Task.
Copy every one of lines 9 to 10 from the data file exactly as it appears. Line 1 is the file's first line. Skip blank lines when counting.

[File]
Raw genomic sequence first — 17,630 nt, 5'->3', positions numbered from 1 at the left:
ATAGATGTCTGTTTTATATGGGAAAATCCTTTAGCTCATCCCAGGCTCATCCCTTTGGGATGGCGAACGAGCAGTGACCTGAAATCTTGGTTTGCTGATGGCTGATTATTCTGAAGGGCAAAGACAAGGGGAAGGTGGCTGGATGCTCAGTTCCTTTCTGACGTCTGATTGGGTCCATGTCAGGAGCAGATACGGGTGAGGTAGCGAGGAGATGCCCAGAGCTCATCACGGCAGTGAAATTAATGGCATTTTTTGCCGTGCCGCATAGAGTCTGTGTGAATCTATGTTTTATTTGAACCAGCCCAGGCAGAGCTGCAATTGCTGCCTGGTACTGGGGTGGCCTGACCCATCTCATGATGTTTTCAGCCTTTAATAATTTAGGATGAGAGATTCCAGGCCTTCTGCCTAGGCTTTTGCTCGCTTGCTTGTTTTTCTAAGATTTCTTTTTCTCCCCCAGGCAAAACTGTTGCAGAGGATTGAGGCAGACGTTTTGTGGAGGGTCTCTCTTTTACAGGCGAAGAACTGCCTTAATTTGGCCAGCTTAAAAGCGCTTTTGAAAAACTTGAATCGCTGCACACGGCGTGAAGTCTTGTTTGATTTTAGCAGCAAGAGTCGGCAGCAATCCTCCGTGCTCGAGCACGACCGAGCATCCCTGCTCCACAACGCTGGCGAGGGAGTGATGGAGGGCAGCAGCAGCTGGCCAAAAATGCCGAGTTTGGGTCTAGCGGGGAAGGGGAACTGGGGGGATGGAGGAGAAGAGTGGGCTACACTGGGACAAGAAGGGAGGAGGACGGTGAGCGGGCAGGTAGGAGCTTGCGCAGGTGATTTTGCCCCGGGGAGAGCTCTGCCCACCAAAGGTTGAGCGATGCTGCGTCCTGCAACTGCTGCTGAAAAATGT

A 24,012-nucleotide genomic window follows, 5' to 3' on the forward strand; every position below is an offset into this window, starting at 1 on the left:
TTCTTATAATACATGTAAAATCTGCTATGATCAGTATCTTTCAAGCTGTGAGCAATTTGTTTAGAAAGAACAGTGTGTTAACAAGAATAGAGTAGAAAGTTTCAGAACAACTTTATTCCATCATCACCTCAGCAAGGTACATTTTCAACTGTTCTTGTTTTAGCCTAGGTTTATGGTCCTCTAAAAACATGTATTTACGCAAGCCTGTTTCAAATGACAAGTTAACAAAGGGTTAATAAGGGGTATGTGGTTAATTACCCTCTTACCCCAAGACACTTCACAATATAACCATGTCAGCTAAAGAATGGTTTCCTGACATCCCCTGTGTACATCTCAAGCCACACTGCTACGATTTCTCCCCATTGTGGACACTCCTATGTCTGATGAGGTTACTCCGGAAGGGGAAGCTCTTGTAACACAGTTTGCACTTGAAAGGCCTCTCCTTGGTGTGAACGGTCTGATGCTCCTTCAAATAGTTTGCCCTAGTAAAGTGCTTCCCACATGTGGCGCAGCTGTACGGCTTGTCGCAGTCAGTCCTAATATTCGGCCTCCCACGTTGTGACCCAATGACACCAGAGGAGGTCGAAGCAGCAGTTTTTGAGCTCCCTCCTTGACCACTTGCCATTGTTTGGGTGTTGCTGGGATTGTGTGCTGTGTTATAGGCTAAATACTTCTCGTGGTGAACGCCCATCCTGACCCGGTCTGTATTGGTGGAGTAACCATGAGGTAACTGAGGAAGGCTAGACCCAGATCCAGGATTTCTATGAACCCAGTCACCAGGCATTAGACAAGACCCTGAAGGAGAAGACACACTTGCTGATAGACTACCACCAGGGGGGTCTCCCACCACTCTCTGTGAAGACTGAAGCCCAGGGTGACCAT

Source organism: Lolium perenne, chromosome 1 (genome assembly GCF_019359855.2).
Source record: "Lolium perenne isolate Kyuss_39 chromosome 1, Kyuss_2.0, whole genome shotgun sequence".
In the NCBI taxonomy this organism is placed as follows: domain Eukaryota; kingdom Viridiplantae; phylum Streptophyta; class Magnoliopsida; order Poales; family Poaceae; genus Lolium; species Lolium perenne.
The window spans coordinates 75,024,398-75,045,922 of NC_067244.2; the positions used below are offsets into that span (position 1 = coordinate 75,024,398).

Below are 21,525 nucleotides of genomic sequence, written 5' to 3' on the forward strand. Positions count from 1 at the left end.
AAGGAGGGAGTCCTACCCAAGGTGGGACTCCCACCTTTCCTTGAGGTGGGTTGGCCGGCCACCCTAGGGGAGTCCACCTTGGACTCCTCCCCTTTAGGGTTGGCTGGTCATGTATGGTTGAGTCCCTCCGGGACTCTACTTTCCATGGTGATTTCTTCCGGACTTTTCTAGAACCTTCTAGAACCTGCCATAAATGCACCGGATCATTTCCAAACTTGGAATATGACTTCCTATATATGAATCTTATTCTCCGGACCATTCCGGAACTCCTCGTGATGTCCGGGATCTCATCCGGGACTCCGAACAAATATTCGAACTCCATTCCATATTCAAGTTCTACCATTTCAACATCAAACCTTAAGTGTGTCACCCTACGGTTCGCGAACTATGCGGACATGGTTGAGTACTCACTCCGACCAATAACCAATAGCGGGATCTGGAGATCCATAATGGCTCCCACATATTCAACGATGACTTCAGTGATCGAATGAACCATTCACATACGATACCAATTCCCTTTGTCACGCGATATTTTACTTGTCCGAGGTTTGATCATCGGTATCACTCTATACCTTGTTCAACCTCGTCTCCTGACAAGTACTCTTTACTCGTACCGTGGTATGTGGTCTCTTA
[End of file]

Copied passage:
Below are 21,525 nucleotides of genomic sequence, written 5' to 3' on the forward strand. Positions count from 1 at the left end.
AAGGAGGGAGTCCTACCCAAGGTGGGACTCCCACCTTTCCTTGAGGTGGGTTGGCCGGCCACCCTAGGGGAGTCCACCTTGGACTCCTCCCCTTTAGGGTTGGCTGGTCATGTATGGTTGAGTCCCTCCGGGACTCTACTTTCCATGGTGATTTCTTCCGGACTTTTCTAGAACCTTCTAGAACCTGCCATAAATGCACCGGATCATTTCCAAACTTGGAATATGACTTCCTATATATGAATCTTATTCTCCGGACCATTCCGGAACTCCTCGTGATGTCCGGGATCTCATCCGGGACTCCGAACAAATATTCGAACTCCATTCCATATTCAAGTTCTACCATTTCAACATCAAACCTTAAGTGTGTCACCCTACGGTTCGCGAACTATGCGGACATGGTTGAGTACTCACTCCGACCAATAACCAATAGCGGGATCTGGAGATCCATAATGGCTCCCACATATTCAACGATGACTTCAGTGATCGAATGAACCATTCACATACGATACCAATTCCCTTTGTCACGCGATATTTTACTTGTCCGAGGTTTGATCATCGGTATCACTCTATACCTTGTTCAACCTCGTCTCCTGACAAGTACTCTTTACTCGTACCGTGGTATGTGGTCTCTTA